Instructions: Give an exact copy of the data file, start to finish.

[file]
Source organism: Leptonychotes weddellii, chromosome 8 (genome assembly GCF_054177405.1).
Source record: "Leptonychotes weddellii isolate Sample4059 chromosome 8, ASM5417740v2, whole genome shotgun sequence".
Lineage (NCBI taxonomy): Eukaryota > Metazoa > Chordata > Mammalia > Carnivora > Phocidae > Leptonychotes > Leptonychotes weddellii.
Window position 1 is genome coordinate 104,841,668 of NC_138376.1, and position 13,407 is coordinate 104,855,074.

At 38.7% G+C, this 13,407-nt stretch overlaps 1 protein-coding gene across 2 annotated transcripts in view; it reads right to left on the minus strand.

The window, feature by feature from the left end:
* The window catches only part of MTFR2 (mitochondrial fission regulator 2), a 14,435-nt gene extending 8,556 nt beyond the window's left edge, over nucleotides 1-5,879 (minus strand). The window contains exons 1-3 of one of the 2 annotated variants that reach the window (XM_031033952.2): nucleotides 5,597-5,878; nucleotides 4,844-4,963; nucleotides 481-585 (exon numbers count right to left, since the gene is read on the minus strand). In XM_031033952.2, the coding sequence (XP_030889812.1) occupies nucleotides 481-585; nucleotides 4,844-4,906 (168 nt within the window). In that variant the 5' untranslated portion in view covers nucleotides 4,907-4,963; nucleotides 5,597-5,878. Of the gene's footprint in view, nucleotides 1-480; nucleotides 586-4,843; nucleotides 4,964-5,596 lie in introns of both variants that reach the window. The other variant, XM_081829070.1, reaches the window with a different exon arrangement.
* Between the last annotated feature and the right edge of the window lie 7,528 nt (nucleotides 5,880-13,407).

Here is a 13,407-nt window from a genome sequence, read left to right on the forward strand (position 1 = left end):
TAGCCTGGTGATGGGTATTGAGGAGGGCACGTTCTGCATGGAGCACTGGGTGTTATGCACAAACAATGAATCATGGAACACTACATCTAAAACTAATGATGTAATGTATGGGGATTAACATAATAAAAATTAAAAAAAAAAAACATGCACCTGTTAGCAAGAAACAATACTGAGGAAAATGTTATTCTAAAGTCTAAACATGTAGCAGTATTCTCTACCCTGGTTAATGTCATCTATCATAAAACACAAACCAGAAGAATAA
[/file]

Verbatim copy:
Source organism: Leptonychotes weddellii, chromosome 8 (genome assembly GCF_054177405.1).
Source record: "Leptonychotes weddellii isolate Sample4059 chromosome 8, ASM5417740v2, whole genome shotgun sequence".
Lineage (NCBI taxonomy): Eukaryota > Metazoa > Chordata > Mammalia > Carnivora > Phocidae > Leptonychotes > Leptonychotes weddellii.
Window position 1 is genome coordinate 104,841,668 of NC_138376.1, and position 13,407 is coordinate 104,855,074.

At 38.7% G+C, this 13,407-nt stretch overlaps 1 protein-coding gene across 2 annotated transcripts in view; it reads right to left on the minus strand.

The window, feature by feature from the left end:
* The window catches only part of MTFR2 (mitochondrial fission regulator 2), a 14,435-nt gene extending 8,556 nt beyond the window's left edge, over nucleotides 1-5,879 (minus strand). The window contains exons 1-3 of one of the 2 annotated variants that reach the window (XM_031033952.2): nucleotides 5,597-5,878; nucleotides 4,844-4,963; nucleotides 481-585 (exon numbers count right to left, since the gene is read on the minus strand). In XM_031033952.2, the coding sequence (XP_030889812.1) occupies nucleotides 481-585; nucleotides 4,844-4,906 (168 nt within the window). In that variant the 5' untranslated portion in view covers nucleotides 4,907-4,963; nucleotides 5,597-5,878. Of the gene's footprint in view, nucleotides 1-480; nucleotides 586-4,843; nucleotides 4,964-5,596 lie in introns of both variants that reach the window. The other variant, XM_081829070.1, reaches the window with a different exon arrangement.
* Between the last annotated feature and the right edge of the window lie 7,528 nt (nucleotides 5,880-13,407).

Here is a 13,407-nt window from a genome sequence, read left to right on the forward strand (position 1 = left end):
TAGCCTGGTGATGGGTATTGAGGAGGGCACGTTCTGCATGGAGCACTGGGTGTTATGCACAAACAATGAATCATGGAACACTACATCTAAAACTAATGATGTAATGTATGGGGATTAACATAATAAAAATTAAAAAAAAAAAACATGCACCTGTTAGCAAGAAACAATACTGAGGAAAATGTTATTCTAAAGTCTAAACATGTAGCAGTATTCTCTACCCTGGTTAATGTCATCTATCATAAAACACAAACCAGAAGAATAA